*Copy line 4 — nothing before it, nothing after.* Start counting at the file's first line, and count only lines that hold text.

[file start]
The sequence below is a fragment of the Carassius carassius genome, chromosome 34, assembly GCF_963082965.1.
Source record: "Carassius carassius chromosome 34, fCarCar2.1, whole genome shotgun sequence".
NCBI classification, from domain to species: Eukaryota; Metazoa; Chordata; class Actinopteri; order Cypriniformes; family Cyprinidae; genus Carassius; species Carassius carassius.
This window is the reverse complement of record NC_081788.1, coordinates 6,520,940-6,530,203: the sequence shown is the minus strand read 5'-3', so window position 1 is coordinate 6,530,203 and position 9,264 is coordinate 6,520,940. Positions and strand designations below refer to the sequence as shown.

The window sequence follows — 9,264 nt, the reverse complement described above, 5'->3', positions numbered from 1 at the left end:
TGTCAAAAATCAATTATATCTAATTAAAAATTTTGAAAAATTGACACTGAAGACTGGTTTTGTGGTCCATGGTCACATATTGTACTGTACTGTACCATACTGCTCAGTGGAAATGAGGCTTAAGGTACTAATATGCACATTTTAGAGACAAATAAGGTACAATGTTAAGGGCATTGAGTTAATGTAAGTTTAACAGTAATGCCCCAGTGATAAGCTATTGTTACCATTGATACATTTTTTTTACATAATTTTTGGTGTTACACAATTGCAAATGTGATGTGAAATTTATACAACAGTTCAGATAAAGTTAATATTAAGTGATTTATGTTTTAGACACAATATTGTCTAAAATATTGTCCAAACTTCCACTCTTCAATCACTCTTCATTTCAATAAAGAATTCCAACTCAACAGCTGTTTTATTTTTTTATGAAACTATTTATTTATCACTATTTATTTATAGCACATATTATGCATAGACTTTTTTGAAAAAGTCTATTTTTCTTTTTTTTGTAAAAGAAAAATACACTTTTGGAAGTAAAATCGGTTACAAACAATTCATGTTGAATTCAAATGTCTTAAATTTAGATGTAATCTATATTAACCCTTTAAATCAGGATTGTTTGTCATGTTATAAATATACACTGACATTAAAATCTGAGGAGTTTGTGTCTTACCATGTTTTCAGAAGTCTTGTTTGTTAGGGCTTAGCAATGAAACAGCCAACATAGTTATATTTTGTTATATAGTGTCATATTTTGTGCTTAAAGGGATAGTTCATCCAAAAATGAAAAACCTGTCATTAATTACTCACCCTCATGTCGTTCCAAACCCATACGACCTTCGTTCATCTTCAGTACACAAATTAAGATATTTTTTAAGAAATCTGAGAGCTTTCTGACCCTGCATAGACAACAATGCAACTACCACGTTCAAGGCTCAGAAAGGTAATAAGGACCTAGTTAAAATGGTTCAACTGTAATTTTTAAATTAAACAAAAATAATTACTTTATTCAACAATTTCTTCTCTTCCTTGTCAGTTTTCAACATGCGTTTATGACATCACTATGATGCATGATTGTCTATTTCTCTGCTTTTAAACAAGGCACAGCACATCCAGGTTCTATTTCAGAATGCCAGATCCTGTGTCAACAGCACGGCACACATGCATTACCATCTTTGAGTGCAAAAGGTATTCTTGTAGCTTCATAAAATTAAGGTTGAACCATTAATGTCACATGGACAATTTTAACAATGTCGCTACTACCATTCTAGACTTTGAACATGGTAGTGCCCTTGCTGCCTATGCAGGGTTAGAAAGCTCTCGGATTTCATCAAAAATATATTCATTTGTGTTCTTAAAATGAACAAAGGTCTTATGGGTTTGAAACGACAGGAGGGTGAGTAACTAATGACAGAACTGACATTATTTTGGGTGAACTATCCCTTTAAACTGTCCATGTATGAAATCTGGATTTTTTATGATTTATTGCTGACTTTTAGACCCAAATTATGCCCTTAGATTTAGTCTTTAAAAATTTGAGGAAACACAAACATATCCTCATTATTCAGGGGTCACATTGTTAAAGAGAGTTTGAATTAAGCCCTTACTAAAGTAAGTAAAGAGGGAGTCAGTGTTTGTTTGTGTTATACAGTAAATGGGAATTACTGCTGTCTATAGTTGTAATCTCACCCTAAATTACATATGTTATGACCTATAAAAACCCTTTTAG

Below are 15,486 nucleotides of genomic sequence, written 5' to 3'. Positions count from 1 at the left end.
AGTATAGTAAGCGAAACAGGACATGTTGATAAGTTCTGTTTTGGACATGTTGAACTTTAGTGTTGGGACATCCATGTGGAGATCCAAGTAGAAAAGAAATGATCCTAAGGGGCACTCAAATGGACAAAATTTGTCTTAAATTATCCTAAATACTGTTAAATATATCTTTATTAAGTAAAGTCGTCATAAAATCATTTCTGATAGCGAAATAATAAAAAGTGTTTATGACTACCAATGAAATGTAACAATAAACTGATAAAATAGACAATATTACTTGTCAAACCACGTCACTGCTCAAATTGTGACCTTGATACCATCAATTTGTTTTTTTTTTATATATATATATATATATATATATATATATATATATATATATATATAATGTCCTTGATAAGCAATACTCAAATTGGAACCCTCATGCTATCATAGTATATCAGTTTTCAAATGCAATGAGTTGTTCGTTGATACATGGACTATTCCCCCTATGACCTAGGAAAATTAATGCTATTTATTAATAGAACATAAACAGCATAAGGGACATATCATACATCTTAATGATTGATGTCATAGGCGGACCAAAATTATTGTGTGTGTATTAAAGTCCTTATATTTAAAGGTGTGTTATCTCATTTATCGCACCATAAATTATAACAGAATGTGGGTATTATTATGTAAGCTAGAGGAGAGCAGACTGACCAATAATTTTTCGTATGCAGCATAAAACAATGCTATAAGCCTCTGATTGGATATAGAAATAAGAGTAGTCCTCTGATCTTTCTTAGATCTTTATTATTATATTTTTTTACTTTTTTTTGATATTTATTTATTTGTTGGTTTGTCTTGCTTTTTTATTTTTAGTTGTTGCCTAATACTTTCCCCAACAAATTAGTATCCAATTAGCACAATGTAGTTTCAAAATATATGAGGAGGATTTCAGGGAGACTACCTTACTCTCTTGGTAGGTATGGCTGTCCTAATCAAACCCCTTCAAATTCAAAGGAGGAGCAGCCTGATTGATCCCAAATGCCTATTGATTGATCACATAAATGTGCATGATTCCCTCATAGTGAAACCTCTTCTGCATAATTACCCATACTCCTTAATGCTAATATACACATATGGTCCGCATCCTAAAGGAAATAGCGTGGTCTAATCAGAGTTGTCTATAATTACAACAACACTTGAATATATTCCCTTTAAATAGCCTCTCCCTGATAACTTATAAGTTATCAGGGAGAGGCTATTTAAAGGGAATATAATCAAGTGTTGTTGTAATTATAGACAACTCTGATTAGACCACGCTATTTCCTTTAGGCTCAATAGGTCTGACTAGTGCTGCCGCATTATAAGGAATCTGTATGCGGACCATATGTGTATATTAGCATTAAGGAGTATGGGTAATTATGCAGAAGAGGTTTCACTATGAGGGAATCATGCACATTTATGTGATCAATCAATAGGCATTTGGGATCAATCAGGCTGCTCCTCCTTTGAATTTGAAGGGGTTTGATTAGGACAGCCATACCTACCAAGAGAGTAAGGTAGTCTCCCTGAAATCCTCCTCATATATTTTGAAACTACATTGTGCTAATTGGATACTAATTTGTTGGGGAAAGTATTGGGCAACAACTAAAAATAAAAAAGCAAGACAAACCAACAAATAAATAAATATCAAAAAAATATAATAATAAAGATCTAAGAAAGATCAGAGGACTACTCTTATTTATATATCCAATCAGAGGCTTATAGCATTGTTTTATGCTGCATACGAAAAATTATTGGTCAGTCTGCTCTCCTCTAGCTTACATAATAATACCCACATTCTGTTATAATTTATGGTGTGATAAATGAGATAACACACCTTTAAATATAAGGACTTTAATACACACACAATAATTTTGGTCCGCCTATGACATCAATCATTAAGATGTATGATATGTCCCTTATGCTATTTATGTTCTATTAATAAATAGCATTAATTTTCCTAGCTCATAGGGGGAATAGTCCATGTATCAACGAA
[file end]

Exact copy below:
This window is the reverse complement of record NC_081788.1, coordinates 6,520,940-6,530,203: the sequence shown is the minus strand read 5'-3', so window position 1 is coordinate 6,530,203 and position 9,264 is coordinate 6,520,940. Positions and strand designations below refer to the sequence as shown.